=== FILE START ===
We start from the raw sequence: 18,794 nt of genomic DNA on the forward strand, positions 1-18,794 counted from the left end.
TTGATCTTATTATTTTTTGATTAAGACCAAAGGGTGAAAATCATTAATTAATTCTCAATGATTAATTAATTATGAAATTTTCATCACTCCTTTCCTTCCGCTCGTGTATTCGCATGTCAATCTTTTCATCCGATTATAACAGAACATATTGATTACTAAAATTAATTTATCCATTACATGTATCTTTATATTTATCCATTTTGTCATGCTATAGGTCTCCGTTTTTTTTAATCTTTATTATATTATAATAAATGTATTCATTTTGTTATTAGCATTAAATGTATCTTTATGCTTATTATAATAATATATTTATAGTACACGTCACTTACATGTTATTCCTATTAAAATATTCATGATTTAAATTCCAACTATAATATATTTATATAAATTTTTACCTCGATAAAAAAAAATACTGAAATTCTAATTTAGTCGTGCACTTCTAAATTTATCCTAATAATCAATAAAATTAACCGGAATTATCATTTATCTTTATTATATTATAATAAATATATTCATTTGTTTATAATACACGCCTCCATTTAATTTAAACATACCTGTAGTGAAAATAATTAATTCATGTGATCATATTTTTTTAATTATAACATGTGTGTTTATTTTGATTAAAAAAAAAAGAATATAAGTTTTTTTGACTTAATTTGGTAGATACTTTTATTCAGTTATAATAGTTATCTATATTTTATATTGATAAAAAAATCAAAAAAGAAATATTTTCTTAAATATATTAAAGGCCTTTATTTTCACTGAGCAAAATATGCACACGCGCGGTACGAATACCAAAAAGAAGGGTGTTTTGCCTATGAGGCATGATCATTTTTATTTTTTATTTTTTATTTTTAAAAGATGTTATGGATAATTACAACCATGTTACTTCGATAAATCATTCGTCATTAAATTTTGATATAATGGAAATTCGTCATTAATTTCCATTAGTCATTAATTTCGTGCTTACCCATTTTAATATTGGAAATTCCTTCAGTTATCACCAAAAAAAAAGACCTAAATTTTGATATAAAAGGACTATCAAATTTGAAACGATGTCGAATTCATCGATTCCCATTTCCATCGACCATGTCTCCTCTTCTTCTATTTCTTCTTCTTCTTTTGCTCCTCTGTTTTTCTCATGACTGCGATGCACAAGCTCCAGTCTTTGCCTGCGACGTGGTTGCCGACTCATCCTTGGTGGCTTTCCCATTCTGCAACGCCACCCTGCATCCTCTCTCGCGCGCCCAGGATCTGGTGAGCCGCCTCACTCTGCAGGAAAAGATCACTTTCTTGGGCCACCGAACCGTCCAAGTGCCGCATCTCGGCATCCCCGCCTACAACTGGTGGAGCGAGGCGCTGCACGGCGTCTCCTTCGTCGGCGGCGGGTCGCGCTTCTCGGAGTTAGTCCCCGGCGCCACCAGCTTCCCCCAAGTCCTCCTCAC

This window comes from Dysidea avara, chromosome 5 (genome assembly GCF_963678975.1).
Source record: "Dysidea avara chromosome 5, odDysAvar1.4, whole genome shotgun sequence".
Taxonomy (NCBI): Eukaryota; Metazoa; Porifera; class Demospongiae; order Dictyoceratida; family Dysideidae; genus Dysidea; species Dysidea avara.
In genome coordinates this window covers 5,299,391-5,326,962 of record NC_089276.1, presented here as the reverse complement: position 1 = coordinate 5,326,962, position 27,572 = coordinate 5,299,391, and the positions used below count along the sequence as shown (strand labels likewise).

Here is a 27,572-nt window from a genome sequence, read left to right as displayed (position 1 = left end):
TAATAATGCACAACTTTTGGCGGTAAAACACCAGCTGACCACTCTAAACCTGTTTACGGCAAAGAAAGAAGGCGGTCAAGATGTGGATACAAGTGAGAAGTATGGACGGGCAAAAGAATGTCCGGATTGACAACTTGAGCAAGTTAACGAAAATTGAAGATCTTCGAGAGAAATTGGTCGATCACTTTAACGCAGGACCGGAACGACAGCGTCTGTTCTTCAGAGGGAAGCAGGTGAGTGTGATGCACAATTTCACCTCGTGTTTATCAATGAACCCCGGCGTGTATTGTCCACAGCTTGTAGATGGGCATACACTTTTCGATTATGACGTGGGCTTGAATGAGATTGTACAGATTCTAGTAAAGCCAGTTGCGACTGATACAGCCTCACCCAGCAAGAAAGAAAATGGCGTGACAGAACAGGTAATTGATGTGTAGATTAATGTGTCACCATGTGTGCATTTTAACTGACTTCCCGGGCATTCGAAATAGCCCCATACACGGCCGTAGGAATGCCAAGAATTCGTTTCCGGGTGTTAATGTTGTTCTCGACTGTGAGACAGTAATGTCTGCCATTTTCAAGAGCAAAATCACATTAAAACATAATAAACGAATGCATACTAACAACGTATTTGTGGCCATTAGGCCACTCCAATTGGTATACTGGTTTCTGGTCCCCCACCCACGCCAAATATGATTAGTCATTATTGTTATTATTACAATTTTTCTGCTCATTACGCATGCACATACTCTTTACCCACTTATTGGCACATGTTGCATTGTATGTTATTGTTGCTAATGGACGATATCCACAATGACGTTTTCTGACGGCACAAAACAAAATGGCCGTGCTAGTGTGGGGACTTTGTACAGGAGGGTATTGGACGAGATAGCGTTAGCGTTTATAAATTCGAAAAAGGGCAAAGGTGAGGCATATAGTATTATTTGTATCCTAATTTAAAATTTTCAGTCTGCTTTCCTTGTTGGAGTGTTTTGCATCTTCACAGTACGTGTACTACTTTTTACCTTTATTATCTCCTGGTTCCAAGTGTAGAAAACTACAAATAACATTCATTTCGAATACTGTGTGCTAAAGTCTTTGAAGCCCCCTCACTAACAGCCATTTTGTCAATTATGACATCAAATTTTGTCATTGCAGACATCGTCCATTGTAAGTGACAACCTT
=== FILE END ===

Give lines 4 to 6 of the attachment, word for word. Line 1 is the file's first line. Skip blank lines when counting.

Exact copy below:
Source record: "Dysidea avara chromosome 5, odDysAvar1.4, whole genome shotgun sequence".
Taxonomy (NCBI): Eukaryota; Metazoa; Porifera; class Demospongiae; order Dictyoceratida; family Dysideidae; genus Dysidea; species Dysidea avara.
In genome coordinates this window covers 5,299,391-5,326,962 of record NC_089276.1, presented here as the reverse complement: position 1 = coordinate 5,326,962, position 27,572 = coordinate 5,299,391, and the positions used below count along the sequence as shown (strand labels likewise).